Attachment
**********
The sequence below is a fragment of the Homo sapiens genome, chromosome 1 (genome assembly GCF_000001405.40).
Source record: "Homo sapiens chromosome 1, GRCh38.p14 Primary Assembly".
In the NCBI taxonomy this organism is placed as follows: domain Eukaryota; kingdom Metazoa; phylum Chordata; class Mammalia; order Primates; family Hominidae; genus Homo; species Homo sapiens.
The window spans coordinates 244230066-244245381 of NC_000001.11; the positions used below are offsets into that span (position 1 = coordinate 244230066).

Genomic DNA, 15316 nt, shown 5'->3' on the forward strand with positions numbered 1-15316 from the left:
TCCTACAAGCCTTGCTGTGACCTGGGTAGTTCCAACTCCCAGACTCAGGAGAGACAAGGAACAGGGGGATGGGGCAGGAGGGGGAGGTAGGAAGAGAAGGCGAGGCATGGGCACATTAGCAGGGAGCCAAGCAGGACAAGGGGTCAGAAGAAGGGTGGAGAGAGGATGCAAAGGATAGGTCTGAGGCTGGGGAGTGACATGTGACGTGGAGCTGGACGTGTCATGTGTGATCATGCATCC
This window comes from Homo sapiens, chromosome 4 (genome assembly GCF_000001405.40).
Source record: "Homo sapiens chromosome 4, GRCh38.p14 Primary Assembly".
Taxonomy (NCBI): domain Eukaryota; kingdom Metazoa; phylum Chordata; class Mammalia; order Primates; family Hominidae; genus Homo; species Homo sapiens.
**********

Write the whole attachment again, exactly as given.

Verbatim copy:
The sequence below is a fragment of the Homo sapiens genome, chromosome 1 (genome assembly GCF_000001405.40).
Source record: "Homo sapiens chromosome 1, GRCh38.p14 Primary Assembly".
In the NCBI taxonomy this organism is placed as follows: domain Eukaryota; kingdom Metazoa; phylum Chordata; class Mammalia; order Primates; family Hominidae; genus Homo; species Homo sapiens.
The window spans coordinates 244230066-244245381 of NC_000001.11; the positions used below are offsets into that span (position 1 = coordinate 244230066).

Genomic DNA, 15316 nt, shown 5'->3' on the forward strand with positions numbered 1-15316 from the left:
TCCTACAAGCCTTGCTGTGACCTGGGTAGTTCCAACTCCCAGACTCAGGAGAGACAAGGAACAGGGGGATGGGGCAGGAGGGGGAGGTAGGAAGAGAAGGCGAGGCATGGGCACATTAGCAGGGAGCCAAGCAGGACAAGGGGTCAGAAGAAGGGTGGAGAGAGGATGCAAAGGATAGGTCTGAGGCTGGGGAGTGACATGTGACGTGGAGCTGGACGTGTCATGTGTGATCATGCATCC
This window comes from Homo sapiens, chromosome 4 (genome assembly GCF_000001405.40).
Source record: "Homo sapiens chromosome 4, GRCh38.p14 Primary Assembly".
Taxonomy (NCBI): domain Eukaryota; kingdom Metazoa; phylum Chordata; class Mammalia; order Primates; family Hominidae; genus Homo; species Homo sapiens.